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This is another piece that will stay with us. It shows our photo of Tigger being visited by Kiki the Cat and several little puppies. Tigger gazes at them from his Royal Portrait, making them all feel welcome and protected as he endows them with the seasonal spirits that will extend well into the New Year.

Advent Calendars

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Advent Calendars

We have multiple Advent Calendars. Some are online, others are religious, and yet others, like the one pictured above, are forest scenes with Santa, courtesy of my daughter and Playmobile. We particularly like this one. Each day, from December 1 to December 24, we get a different set of pieces to add to the background. Then, on December 25, Santa arrives ad we keep him around, usually until the New Year, sometimes until Reyes, the Spanish and Mexican Christmas, on January 6.

Every morning, Clare opens the large Playmobile Box and adds the day’s pieces to the scene. Bit by bit, the scene grows until everyone is present in the same forest glade they have inhabited for many years now. Every year, I search for new animals, and they live in the scene next door, cats and dogs and kittens and puppies, all watched over by a framed photo (2001) of my favorite dog: Tigger.

No, the spirit of Christmas doesn’t reside in a cardboard box and its plastic figurines. Rather it resides in happy memories (horas non numero nisi serenas / I count only the happy hours) and in the new memories, usually very happy, that we create each year. Clare is a sun-watcher. Each day, she calls out the minutes as the days lengthen, post-mid-winter, and the earth tilts slowly back into spring, then summer. We also watch the sun shadow creeping up the wall (pre-Christmas) and then slowly back down again, post-Christmas, into the New Year, Reyes, and my birthday.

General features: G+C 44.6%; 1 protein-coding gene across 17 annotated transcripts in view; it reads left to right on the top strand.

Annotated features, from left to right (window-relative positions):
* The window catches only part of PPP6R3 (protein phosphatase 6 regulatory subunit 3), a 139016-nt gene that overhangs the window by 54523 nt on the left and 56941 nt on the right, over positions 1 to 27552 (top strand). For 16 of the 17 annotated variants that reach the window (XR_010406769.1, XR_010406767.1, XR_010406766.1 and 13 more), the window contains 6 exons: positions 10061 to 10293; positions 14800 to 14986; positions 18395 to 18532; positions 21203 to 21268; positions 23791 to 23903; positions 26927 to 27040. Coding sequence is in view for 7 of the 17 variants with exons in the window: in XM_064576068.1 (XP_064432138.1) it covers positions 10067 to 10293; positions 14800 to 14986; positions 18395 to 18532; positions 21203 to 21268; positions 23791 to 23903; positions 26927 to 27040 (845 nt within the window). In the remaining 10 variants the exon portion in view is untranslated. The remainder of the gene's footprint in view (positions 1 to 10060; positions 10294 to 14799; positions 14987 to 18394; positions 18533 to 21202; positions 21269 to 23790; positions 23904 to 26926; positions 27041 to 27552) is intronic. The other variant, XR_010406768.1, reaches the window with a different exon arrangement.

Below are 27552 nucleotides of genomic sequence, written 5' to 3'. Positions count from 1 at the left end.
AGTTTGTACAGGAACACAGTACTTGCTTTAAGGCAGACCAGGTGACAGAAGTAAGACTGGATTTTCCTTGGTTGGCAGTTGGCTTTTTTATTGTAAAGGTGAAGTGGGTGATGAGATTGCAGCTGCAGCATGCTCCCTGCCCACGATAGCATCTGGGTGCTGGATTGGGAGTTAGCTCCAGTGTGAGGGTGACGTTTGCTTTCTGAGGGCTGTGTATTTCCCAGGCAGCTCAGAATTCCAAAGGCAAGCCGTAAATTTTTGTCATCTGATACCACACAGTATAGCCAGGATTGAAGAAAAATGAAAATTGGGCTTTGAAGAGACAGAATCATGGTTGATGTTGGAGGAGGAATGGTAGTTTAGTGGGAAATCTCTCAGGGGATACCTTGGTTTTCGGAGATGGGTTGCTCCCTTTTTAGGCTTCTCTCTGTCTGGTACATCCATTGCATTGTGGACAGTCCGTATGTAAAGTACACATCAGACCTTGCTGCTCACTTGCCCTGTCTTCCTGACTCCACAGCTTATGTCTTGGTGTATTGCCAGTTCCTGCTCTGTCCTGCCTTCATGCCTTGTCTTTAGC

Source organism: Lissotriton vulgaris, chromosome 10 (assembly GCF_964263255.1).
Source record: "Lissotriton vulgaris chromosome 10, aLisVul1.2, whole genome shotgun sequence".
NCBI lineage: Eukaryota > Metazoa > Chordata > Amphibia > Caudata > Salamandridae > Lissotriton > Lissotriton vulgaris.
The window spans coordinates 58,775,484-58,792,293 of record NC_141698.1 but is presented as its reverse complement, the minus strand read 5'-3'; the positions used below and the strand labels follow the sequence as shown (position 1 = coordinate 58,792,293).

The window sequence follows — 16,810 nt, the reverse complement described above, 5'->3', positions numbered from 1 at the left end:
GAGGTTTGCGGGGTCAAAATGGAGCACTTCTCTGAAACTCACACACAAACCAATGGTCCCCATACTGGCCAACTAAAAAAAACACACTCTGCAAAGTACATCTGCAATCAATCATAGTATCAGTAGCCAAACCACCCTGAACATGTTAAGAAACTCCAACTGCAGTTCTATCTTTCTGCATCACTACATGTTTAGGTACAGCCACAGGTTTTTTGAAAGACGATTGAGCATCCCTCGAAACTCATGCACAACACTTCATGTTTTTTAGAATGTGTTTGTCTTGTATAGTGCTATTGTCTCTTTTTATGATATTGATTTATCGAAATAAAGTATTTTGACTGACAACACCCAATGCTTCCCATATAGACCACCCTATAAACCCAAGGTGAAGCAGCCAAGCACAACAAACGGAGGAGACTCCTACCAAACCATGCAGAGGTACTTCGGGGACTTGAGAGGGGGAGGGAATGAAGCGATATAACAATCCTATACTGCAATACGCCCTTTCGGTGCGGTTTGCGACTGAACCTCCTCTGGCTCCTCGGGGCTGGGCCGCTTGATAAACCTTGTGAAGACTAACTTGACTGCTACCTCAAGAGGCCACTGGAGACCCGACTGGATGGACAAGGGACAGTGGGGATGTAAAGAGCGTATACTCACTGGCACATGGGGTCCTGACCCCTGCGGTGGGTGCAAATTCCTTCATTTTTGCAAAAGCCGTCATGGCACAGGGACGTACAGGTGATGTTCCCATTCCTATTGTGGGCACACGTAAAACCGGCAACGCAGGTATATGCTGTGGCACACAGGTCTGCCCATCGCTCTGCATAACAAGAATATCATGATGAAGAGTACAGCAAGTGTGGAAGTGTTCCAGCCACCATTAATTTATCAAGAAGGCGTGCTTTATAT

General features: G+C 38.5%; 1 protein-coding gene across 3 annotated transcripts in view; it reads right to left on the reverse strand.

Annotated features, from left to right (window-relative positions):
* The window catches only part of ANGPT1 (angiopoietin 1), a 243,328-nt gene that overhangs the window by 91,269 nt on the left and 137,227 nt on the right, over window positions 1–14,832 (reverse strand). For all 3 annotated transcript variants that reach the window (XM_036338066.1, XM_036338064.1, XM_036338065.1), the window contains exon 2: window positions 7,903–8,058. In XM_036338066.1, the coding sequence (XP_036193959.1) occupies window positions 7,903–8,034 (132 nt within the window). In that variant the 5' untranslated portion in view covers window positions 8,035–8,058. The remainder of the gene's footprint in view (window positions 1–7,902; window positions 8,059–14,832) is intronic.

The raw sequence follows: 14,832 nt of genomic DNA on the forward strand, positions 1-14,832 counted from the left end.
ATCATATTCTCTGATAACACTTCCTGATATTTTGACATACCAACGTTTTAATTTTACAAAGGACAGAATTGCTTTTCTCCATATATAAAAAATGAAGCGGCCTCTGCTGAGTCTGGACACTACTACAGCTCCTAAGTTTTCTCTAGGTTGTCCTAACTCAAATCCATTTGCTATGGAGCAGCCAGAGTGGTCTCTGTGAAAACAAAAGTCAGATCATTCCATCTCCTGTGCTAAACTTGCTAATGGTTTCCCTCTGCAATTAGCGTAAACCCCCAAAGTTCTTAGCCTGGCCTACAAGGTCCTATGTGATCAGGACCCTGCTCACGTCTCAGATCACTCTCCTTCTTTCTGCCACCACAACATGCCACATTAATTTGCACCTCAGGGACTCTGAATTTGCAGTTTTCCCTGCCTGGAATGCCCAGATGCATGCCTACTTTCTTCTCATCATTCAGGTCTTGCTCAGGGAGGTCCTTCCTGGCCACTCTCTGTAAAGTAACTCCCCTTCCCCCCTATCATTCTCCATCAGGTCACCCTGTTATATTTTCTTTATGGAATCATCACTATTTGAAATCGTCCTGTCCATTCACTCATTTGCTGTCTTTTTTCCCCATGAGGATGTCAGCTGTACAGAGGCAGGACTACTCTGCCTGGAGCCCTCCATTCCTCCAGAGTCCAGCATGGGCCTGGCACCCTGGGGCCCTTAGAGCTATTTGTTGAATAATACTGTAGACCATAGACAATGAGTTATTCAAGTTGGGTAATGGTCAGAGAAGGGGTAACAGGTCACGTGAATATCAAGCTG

Christmas visitors in our plastic Christmas forest scene are joined by real visitors in the world outside. Deer walk up to the bird feeders by night and squirrels (red and grey), chipmunks, and a variety of birds feed there by day. By night we also get raccoons and the occasional fox. By day, our neighbors’ thin, predatory cats tinkle their Christmas bells, and patrol the garden in search of their Christmas dinners. Every year, we watch the splendor of birds at the feeder and hope that the cats go hungry for now, to be filled later in the safety of their own feline dishes safe indoors.

Gifts

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Gifts

What greater gift for Christmas than one person giving themselves to another? On 24 December, 1966, 6 days after she arrived in Canada, my beloved and I were married in Kincardine, Ontario.

How fitting, then, that today, 52 years later, my beloved and I, still together, should celebrate with this other gift, a portrait of a hollyhock, gifted to us by Geoff Slater, the art director at Kingsbrae / KIRA. This gift is also a gift resulting from a gift, for in the summer Geoff visited us, saw our beautiful hollyhock, photographed it, and carried away some of its seeds to sow in his own garden when he got home. Little did we know, in the summer, that those small seeds would have grown into this fabulous, timeless painting.